Thursday, January 21, 2010

Anderson Cooper 360 Continues Live Reports From Haiti

Hi everyone. I guess the back-and-forth between Haiti and "The Best Political Team on Television" (TBPTOP) is going to be the format for 360 now, at least while Anderson Cooper is still on the ground. Wolf Blitzer and his rag-tag team of pundits covered some important domestic news, but I'm going to keep this post Haiti focused. If I have some time this weekend, I might try to highlight some of the non-Haiti stories I have been ignoring.

It's becoming increasingly difficult to describe the quake-ravaged country without becoming repetitive. Devastation. Catastrophe. Crisis. Desperation. Heartbreaking. Unfathomable. I feel like I need to invest in a thesaurus to do these blog posts. It's the same situation regarding the work of our CNN friends. Stellar. Excellent. Exemplary. Fantastic. Heroic. Awe-inspiring. Every night a solid broadcast produced by people who have seen too much, and who have to be at the point of beyond exhaustion.

But it's another day and there are more stories to tell. The show starts with an extremely disturbing report from Karl Penhaul. He and crew witnessed young men shot in the back by Haitian police over bags of rice. Their camera catches the bloody aftermath. In a scene reminiscent of the death of Neda during the Iranian uprising, we're shown a 20-year-old man taking his last breaths. There's confusion over exactly what happened, but witnesses are adamant that the victims were not looting. Whatever happened, it's a disconcerting development. The video below contains Karl's piece, as well as discussion with Anderson afterward.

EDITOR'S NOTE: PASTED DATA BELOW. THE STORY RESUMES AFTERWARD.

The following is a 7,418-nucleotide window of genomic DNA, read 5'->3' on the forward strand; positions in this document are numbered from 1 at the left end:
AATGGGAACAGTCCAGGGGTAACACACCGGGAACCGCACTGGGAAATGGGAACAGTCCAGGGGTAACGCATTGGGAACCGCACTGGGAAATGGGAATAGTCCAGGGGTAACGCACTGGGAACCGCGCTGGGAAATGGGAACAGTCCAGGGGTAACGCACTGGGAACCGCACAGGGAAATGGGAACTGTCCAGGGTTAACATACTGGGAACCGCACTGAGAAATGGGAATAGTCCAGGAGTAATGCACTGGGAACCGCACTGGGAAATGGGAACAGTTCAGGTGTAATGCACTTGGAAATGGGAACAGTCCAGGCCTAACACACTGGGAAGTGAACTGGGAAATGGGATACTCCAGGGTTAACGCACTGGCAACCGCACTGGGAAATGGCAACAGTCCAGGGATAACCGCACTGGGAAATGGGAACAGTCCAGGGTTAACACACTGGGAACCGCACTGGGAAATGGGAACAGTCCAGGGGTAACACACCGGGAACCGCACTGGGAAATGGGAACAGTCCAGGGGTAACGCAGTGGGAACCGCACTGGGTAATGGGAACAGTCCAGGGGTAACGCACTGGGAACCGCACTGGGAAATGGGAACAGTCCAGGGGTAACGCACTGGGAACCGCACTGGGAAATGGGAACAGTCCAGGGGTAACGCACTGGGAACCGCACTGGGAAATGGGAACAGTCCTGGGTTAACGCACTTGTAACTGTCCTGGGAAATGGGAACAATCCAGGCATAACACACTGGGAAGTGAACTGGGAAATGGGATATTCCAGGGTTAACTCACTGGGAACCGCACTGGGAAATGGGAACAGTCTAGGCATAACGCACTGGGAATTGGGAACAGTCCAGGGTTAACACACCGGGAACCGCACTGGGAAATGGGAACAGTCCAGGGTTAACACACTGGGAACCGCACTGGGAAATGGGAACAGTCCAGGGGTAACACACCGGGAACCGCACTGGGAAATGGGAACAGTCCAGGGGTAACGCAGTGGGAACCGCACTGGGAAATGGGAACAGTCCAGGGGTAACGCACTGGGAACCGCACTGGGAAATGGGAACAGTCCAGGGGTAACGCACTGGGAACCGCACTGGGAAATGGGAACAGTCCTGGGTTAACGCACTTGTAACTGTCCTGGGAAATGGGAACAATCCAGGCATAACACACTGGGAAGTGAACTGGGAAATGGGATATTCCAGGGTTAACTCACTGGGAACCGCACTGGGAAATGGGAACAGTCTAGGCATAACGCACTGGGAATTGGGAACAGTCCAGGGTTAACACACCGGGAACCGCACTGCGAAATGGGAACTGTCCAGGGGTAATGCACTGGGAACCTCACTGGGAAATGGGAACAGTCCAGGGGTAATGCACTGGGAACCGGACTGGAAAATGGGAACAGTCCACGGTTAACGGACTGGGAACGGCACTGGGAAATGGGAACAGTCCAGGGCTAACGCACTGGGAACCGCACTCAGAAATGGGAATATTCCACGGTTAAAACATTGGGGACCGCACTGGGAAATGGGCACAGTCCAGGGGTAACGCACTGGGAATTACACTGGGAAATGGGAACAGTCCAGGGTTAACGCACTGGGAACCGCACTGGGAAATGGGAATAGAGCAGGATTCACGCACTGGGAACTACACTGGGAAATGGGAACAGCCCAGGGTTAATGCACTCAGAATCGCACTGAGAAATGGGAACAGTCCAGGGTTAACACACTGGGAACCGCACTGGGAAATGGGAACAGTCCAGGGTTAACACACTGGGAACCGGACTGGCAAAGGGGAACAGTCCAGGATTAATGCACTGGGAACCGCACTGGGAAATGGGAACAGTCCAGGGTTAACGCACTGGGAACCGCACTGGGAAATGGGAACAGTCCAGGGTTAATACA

Anderson Cooper again spent time at General Hospital, this time in the pediatric ward. An 11-year-old with broken legs continuously screams. It's pretty horrific. There Anderson also meets a little boy named Johnny, one of Haiti's newest orphans. They don't even know his last name. Unlike the children who had adoptive parents waiting for them in the states, orphans like Johnny have no one and nothing. What will become of him and others is anybody's guess. As for the hospital, supplies continue to be an issue. And most of what they do have is not meant to be used on children. Large needles for tiny veins. Large masks for tiny faces. Nothing seems to fit in Haiti.

Tired of watching patients suffer due to lack of supplies, Sanjay Gupta and his producer Danielle Dellorto headed out to the airport themselves to see what they could acquire. There they found crates and boxes of must-needed aid. Just sitting. This. Is. Infuriating. I am trying to believe it just got there. I am trying to believe it was then quickly distributed out. I am trying not to think of the post-amputation patients writhing in pain with only Motrin to alleviate their symptoms. Eventually, Sanjay finds antibiotics and pain medications, and uses what appears to be a trash bag to transport them to the Bitar brothers we met yesterday. A success, but one made with a camera and one of America's most recognizable doctors. What about the rest?

While talking with Anderson after his piece, Sanjay notes that CNN's Brian Todd stopped him at the airport because there was a little boy with a brain injury who needed help. I'm sure by now many of you have read some of the ongoing criticism/questions regarding TV doctors blurring their journalistic roles during this crisis (see this TVnewser post for links to several examples). I don't really want to give the arm chair quarter-backing too much focus while Haitians are still dying, but this seems like a good time to note the ridiculousness of the hand-wringing.

This isn't about promotion or ratings or picking the most photogenic patient for the shot (yes, that idea has actually been posited). Sanjay Gupta can't seem to go more than 10 feet without coming across an individual who is in dire need of his help. And thank God he's there. What should he have said to the injured child Brian showed him? "Sorry dying boy, but right now I'm in my journalist role." Ridiculous.